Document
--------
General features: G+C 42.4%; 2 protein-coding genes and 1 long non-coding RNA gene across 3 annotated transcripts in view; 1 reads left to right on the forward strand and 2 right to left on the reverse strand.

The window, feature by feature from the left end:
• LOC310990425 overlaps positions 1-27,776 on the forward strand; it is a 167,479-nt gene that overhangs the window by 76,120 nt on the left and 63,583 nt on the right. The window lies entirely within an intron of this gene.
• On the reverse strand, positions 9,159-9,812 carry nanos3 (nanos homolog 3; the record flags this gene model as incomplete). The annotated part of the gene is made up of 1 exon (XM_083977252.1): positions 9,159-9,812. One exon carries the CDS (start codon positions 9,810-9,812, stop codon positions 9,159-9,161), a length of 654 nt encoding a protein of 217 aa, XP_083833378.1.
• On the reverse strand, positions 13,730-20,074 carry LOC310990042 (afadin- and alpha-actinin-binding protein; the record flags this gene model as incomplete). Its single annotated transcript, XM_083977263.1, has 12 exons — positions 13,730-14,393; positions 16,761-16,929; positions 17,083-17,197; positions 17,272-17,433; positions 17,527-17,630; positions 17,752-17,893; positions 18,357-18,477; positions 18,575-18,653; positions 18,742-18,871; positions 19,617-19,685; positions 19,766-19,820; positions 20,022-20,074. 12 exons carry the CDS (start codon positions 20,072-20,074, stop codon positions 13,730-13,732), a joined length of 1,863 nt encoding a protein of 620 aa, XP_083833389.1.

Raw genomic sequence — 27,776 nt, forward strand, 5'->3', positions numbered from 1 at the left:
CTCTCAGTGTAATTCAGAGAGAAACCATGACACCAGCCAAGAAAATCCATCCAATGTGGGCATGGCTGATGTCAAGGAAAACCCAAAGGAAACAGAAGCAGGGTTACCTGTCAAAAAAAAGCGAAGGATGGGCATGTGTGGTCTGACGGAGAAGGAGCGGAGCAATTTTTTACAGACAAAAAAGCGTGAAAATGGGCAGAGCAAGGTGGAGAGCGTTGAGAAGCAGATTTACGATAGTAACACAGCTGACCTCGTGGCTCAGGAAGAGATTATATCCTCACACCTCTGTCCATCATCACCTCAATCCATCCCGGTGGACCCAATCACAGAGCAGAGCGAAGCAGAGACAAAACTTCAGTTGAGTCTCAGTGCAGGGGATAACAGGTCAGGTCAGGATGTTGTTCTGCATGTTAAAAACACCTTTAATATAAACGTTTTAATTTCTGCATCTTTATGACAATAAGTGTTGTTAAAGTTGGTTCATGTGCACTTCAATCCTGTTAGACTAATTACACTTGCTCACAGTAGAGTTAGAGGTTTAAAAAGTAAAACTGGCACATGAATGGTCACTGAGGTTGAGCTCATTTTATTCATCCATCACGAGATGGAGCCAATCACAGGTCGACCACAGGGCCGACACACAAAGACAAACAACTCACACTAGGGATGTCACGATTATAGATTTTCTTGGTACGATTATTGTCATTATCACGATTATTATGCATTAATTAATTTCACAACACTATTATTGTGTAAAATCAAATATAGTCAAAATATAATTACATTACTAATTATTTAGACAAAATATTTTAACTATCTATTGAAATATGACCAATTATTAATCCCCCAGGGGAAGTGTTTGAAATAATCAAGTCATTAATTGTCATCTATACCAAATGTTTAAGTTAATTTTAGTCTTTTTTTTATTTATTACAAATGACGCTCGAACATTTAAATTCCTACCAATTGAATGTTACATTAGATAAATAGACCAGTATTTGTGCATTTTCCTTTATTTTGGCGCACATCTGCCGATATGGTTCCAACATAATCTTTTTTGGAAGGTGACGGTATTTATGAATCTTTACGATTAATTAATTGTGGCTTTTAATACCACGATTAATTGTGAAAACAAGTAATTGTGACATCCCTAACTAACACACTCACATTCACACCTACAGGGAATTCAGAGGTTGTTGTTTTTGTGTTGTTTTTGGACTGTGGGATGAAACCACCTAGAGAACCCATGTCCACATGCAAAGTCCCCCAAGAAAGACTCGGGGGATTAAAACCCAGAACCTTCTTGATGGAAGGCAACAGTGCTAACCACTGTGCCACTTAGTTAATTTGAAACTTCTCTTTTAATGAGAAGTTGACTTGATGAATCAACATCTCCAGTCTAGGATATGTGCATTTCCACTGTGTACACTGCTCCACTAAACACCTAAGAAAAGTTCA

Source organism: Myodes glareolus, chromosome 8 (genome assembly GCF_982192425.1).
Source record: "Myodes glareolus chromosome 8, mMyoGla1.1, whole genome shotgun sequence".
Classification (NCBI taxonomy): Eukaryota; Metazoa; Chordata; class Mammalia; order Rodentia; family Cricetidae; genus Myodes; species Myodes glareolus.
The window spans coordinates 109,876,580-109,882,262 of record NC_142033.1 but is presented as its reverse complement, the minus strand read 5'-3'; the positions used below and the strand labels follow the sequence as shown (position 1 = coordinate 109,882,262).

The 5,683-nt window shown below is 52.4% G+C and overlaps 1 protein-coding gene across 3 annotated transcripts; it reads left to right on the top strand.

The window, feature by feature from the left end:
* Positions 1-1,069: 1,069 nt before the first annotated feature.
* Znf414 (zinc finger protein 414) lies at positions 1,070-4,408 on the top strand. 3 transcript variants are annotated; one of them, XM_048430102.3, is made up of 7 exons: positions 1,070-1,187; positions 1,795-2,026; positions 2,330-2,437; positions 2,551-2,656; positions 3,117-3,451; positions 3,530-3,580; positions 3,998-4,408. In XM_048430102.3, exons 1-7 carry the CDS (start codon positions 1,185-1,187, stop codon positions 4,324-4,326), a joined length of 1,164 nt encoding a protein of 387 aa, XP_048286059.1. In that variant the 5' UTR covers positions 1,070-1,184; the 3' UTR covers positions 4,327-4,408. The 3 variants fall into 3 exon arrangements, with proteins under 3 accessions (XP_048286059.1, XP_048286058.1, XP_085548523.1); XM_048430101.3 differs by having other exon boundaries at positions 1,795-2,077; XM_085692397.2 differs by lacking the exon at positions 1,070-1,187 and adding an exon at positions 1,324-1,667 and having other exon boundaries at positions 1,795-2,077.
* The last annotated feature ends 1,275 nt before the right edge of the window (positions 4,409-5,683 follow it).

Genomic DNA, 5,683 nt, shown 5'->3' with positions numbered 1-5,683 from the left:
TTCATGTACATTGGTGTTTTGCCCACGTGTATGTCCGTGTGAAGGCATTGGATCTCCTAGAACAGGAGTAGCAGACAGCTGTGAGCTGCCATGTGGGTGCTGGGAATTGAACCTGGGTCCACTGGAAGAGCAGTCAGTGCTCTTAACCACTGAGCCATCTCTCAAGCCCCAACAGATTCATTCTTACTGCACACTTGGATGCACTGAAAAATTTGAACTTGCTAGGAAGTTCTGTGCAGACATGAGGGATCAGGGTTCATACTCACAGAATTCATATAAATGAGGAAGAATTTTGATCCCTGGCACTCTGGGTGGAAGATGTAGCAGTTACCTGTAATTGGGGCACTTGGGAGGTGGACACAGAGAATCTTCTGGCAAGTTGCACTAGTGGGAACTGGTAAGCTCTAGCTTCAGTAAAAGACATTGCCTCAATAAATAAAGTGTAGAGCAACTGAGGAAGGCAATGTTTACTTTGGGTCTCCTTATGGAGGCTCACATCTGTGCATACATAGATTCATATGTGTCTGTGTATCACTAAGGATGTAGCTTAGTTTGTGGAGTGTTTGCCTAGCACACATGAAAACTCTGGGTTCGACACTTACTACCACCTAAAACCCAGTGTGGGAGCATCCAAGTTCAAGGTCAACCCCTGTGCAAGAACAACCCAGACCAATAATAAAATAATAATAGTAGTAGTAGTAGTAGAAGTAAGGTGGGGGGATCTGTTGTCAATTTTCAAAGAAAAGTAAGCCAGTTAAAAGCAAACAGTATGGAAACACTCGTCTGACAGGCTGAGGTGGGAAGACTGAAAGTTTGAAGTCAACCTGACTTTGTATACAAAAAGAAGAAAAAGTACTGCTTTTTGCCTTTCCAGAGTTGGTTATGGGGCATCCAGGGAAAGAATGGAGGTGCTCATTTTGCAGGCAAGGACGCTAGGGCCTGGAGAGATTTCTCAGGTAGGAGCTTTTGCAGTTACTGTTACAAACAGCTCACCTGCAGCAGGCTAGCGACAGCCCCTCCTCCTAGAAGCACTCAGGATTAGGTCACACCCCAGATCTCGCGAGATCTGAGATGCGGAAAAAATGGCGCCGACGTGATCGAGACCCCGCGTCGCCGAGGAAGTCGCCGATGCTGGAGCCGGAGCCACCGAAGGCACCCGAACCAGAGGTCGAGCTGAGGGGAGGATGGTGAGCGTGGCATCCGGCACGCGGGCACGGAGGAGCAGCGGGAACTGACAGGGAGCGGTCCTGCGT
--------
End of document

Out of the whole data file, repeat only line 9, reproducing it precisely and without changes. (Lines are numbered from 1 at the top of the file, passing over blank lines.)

Source record: "Myodes glareolus chromosome 8, mMyoGla1.1, whole genome shotgun sequence".